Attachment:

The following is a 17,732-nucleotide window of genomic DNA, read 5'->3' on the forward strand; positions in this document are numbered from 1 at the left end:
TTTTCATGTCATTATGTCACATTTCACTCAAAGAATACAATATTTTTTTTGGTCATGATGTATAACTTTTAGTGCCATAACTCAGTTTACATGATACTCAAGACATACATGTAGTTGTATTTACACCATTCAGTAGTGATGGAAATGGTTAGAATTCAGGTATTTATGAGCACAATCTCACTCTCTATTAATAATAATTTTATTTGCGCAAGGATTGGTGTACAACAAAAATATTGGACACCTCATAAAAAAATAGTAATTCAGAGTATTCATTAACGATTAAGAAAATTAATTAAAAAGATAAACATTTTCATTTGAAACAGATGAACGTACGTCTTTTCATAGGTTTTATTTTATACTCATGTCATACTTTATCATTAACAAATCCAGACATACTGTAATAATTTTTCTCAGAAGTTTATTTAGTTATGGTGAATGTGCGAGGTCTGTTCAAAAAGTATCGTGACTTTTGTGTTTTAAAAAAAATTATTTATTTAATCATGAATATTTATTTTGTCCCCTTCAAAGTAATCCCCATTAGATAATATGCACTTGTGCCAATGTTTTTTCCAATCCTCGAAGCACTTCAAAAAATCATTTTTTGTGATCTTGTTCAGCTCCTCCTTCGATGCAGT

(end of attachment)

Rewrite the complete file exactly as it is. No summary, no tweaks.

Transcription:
The following is a 17,732-nucleotide window of genomic DNA, read 5'->3' on the forward strand; positions in this document are numbered from 1 at the left end:
TTTTCATGTCATTATGTCACATTTCACTCAAAGAATACAATATTTTTTTTGGTCATGATGTATAACTTTTAGTGCCATAACTCAGTTTACATGATACTCAAGACATACATGTAGTTGTATTTACACCATTCAGTAGTGATGGAAATGGTTAGAATTCAGGTATTTATGAGCACAATCTCACTCTCTATTAATAATAATTTTATTTGCGCAAGGATTGGTGTACAACAAAAATATTGGACACCTCATAAAAAAATAGTAATTCAGAGTATTCATTAACGATTAAGAAAATTAATTAAAAAGATAAACATTTTCATTTGAAACAGATGAACGTACGTCTTTTCATAGGTTTTATTTTATACTCATGTCATACTTTATCATTAACAAATCCAGACATACTGTAATAATTTTTCTCAGAAGTTTATTTAGTTATGGTGAATGTGCGAGGTCTGTTCAAAAAGTATCGTGACTTTTGTGTTTTAAAAAAAATTATTTATTTAATCATGAATATTTATTTTGTCCCCTTCAAAGTAATCCCCATTAGATAATATGCACTTGTGCCAATGTTTTTTCCAATCCTCGAAGCACTTCAAAAAATCATTTTTTGTGATCTTGTTCAGCTCCTCCTTCGATGCAGT